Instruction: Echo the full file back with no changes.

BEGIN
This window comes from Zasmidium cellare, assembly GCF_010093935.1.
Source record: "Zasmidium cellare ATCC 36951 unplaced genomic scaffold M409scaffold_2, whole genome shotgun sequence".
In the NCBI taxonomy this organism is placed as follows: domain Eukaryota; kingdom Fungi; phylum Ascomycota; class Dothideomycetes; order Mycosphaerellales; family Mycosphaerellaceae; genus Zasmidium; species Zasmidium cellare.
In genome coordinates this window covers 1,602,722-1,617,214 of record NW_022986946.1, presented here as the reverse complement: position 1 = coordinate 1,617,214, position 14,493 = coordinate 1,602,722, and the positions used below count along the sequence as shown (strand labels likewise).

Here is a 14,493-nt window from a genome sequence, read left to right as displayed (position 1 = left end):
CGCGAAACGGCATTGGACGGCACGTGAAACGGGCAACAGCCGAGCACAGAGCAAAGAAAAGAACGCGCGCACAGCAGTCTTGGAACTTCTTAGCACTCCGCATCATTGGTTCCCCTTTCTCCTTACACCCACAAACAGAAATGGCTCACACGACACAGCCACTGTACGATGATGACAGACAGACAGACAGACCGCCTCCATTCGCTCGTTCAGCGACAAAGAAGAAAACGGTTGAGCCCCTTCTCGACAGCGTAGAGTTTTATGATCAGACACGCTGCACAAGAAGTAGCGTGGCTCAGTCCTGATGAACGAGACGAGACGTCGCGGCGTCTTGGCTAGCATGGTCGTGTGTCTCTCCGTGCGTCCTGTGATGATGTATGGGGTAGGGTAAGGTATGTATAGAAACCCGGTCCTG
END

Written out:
This window comes from Zasmidium cellare, assembly GCF_010093935.1.
Source record: "Zasmidium cellare ATCC 36951 unplaced genomic scaffold M409scaffold_2, whole genome shotgun sequence".
In the NCBI taxonomy this organism is placed as follows: domain Eukaryota; kingdom Fungi; phylum Ascomycota; class Dothideomycetes; order Mycosphaerellales; family Mycosphaerellaceae; genus Zasmidium; species Zasmidium cellare.
In genome coordinates this window covers 1,602,722-1,617,214 of record NW_022986946.1, presented here as the reverse complement: position 1 = coordinate 1,617,214, position 14,493 = coordinate 1,602,722, and the positions used below count along the sequence as shown (strand labels likewise).

Here is a 14,493-nt window from a genome sequence, read left to right as displayed (position 1 = left end):
CGCGAAACGGCATTGGACGGCACGTGAAACGGGCAACAGCCGAGCACAGAGCAAAGAAAAGAACGCGCGCACAGCAGTCTTGGAACTTCTTAGCACTCCGCATCATTGGTTCCCCTTTCTCCTTACACCCACAAACAGAAATGGCTCACACGACACAGCCACTGTACGATGATGACAGACAGACAGACAGACCGCCTCCATTCGCTCGTTCAGCGACAAAGAAGAAAACGGTTGAGCCCCTTCTCGACAGCGTAGAGTTTTATGATCAGACACGCTGCACAAGAAGTAGCGTGGCTCAGTCCTGATGAACGAGACGAGACGTCGCGGCGTCTTGGCTAGCATGGTCGTGTGTCTCTCCGTGCGTCCTGTGATGATGTATGGGGTAGGGTAAGGTATGTATAGAAACCCGGTCCTG